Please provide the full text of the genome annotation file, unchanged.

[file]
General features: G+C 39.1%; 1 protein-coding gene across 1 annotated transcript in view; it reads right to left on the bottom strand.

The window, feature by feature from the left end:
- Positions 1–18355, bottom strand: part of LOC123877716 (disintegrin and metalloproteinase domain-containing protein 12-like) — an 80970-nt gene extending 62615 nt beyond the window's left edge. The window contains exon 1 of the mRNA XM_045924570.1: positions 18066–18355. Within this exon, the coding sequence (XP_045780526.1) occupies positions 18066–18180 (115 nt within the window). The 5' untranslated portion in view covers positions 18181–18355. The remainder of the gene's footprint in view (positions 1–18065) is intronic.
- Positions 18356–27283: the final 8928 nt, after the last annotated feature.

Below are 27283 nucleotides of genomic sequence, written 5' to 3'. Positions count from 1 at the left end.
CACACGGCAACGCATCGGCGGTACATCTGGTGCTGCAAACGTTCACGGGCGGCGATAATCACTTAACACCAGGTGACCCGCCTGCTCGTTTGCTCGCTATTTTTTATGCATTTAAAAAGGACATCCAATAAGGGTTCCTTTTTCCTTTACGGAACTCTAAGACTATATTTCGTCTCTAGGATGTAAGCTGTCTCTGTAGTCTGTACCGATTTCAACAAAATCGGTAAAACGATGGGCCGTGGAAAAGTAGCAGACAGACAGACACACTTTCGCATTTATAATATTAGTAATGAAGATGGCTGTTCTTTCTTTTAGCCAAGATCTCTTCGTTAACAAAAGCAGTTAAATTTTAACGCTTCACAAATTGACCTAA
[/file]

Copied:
General features: G+C 39.1%; 1 protein-coding gene across 1 annotated transcript in view; it reads right to left on the bottom strand.

The window, feature by feature from the left end:
- Positions 1–18355, bottom strand: part of LOC123877716 (disintegrin and metalloproteinase domain-containing protein 12-like) — an 80970-nt gene extending 62615 nt beyond the window's left edge. The window contains exon 1 of the mRNA XM_045924570.1: positions 18066–18355. Within this exon, the coding sequence (XP_045780526.1) occupies positions 18066–18180 (115 nt within the window). The 5' untranslated portion in view covers positions 18181–18355. The remainder of the gene's footprint in view (positions 1–18065) is intronic.
- Positions 18356–27283: the final 8928 nt, after the last annotated feature.

Below are 27283 nucleotides of genomic sequence, written 5' to 3'. Positions count from 1 at the left end.
CACACGGCAACGCATCGGCGGTACATCTGGTGCTGCAAACGTTCACGGGCGGCGATAATCACTTAACACCAGGTGACCCGCCTGCTCGTTTGCTCGCTATTTTTTATGCATTTAAAAAGGACATCCAATAAGGGTTCCTTTTTCCTTTACGGAACTCTAAGACTATATTTCGTCTCTAGGATGTAAGCTGTCTCTGTAGTCTGTACCGATTTCAACAAAATCGGTAAAACGATGGGCCGTGGAAAAGTAGCAGACAGACAGACACACTTTCGCATTTATAATATTAGTAATGAAGATGGCTGTTCTTTCTTTTAGCCAAGATCTCTTCGTTAACAAAAGCAGTTAAATTTTAACGCTTCACAAATTGACCTAA